Like in all previous reviews, I checked out the audio card’s sound quality with a pair of Grado SR 325i headphones, a C.E.C. HD53R-80 amplifier, and various musical material in WAV and APE formats reproduced through foobar2000 0.9.6 with foo_out_asio 1.2.7 plugin. To minimize any digital processing of sound in the driver, the card was switched to Audio Creation mode with Bit-Matched Playback enabled.
The test computer was configured as follows:
- ASUS A8R-MVP mainboard (Radeon Xpress 200 chipset)
- AMD dual-core Opteron 165 clocked at 2.7GHz
- System memory: Corsair CMXP-3200XL 2GB
- Graphics card: Gainward Bliss 9800GTX
- Hard disk drives: Samsung SpinPoint S250 and Hitachi Deskstar T7K250 (SATA)
- Optical drives: Plextor Premium and BENQ DW1640
- Sound cards: PCI Creative X-Fi Elite Pro and ASUS Xonar D2
- Power supply: Rosewill Turbo Series RT550-135-BK
- Microsoft Windows XP SP3
Frankly speaking, when I recognized in early photos of the Auzen X-Fi Forte 7.1 the same digital-to-analog converter and operation amplifier as had been used in the Auzen X-Fi Prelude 7.1, I began to expect these two cards to have identical sound quality. However, there are far more differences between them than similarities. But I’m anticipating.
First off, it proved to be impossible to pit these two cards directly against one another because the driver version 1.1 for the Prelude and version 1.0 for the Forte, published on the same day on the Auzentech website, were incompatible. Depending on what driver was installed last, one or the other card did not work. I tried to force driver installation, with or without replacing older files with newer ones. I even tried to modify the Forte driver, being newer in terms of file versions, by adding Prelude-related strings into the INF file, but all in vain. So, what to do then? I had noticed the ASUS Xonar Essence STX to sound almost like the Auzen X-Fi Prelude 7.1 if its default NJM2114 opamps were replaced with NE5532P opamps. The Auzen Forte is not exactly an opponent to the ASUS Essence because these products are developed with different goals in mind, but they do have a lot in common including a PCI Express bus, a dedicated headphone output with integrated amplifier, and music-oriented capacitors. So if these two cards prove to be similar in sound quality, the Auzen X-Fi Forte 7.1 might be called the winner as offering more capabilities at a lower price!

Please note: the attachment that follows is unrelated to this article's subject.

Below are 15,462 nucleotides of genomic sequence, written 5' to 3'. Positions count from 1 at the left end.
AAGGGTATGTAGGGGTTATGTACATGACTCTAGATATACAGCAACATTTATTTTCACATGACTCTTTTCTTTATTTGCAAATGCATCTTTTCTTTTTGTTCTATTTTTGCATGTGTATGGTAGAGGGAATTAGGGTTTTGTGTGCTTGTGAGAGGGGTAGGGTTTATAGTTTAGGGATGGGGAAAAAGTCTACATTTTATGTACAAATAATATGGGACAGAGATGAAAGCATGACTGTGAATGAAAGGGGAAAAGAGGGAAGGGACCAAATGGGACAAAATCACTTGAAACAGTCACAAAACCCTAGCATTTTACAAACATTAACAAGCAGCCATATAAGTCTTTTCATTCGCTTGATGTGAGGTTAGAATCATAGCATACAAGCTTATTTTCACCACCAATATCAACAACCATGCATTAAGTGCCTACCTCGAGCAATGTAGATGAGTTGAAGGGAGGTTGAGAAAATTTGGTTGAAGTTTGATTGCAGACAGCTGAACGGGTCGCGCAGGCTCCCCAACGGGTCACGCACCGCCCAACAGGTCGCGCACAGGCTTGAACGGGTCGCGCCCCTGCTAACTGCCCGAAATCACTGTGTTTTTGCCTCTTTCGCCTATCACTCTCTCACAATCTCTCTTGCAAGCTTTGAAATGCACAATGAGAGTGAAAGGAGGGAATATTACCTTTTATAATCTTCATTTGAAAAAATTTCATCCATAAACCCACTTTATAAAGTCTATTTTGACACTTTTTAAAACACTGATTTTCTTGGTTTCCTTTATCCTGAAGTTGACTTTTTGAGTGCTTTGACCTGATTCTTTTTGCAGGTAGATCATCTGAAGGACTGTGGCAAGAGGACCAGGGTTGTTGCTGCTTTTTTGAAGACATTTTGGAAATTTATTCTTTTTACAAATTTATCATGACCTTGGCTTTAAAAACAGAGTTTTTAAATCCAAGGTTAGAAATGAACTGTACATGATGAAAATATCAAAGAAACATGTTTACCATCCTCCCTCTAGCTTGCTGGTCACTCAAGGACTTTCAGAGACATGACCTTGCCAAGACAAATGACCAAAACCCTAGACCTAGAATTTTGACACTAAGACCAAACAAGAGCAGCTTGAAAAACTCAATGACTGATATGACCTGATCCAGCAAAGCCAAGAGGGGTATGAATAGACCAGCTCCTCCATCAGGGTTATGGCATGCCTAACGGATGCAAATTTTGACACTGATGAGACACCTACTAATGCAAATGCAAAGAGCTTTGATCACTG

However, these hopes were shattered as soon as I tried to listen to music, without even comparing the sound to that of other sound cards. The Auzen X-Fi Forte 7.1 was unpleasantly aggressive and I had a headache within half an hour of listening to it in headphones. Its stiff highs jarred on my eardrum and its sharp bass lacked the bottommost frequencies, transforming each drum into a “tum-tum” drone. There was almost no sound stage altogether, which was absolutely unlike the Auzen Prelude! That was even not comparable to anything I had heard before, including the integrated audio of mainboards. The closest example I can think of is the sound of a too-tight guitar string. This initial experience calmed me down somewhat and I took to testing an ASUS Xonar Essence STX in games for the appropriate review. The Auzen Forte was left in the system case to warm up.